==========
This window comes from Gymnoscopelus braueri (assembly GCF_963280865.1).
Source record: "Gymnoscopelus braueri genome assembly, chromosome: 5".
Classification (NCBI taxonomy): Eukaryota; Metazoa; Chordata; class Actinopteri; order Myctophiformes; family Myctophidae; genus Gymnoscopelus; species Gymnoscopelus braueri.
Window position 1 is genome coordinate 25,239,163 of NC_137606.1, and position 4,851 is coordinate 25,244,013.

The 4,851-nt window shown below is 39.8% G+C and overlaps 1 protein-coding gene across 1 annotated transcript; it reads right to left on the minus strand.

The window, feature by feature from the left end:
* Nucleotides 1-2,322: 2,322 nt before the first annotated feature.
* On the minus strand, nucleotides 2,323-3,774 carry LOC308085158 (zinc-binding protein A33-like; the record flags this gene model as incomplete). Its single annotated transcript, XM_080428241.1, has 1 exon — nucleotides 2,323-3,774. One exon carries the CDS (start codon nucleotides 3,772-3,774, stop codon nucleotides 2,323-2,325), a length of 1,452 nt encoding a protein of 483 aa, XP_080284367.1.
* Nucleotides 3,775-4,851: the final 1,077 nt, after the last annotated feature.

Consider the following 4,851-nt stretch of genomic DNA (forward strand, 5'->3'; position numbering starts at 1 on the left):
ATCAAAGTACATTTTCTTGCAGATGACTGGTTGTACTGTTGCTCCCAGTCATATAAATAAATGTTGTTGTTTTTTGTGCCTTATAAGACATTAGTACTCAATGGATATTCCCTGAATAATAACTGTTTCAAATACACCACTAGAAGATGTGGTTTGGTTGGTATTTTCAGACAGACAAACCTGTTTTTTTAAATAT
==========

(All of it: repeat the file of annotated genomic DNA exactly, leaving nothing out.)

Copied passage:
This window comes from Gymnoscopelus braueri (assembly GCF_963280865.1).
Source record: "Gymnoscopelus braueri genome assembly, chromosome: 5".
Classification (NCBI taxonomy): Eukaryota; Metazoa; Chordata; class Actinopteri; order Myctophiformes; family Myctophidae; genus Gymnoscopelus; species Gymnoscopelus braueri.
Window position 1 is genome coordinate 25,239,163 of NC_137606.1, and position 4,851 is coordinate 25,244,013.

The 4,851-nt window shown below is 39.8% G+C and overlaps 1 protein-coding gene across 1 annotated transcript; it reads right to left on the minus strand.

The window, feature by feature from the left end:
* Nucleotides 1-2,322: 2,322 nt before the first annotated feature.
* On the minus strand, nucleotides 2,323-3,774 carry LOC308085158 (zinc-binding protein A33-like; the record flags this gene model as incomplete). Its single annotated transcript, XM_080428241.1, has 1 exon — nucleotides 2,323-3,774. One exon carries the CDS (start codon nucleotides 3,772-3,774, stop codon nucleotides 2,323-2,325), a length of 1,452 nt encoding a protein of 483 aa, XP_080284367.1.
* Nucleotides 3,775-4,851: the final 1,077 nt, after the last annotated feature.

Consider the following 4,851-nt stretch of genomic DNA (forward strand, 5'->3'; position numbering starts at 1 on the left):
ATCAAAGTACATTTTCTTGCAGATGACTGGTTGTACTGTTGCTCCCAGTCATATAAATAAATGTTGTTGTTTTTTGTGCCTTATAAGACATTAGTACTCAATGGATATTCCCTGAATAATAACTGTTTCAAATACACCACTAGAAGATGTGGTTTGGTTGGTATTTTCAGACAGACAAACCTGTTTTTTTAAATAT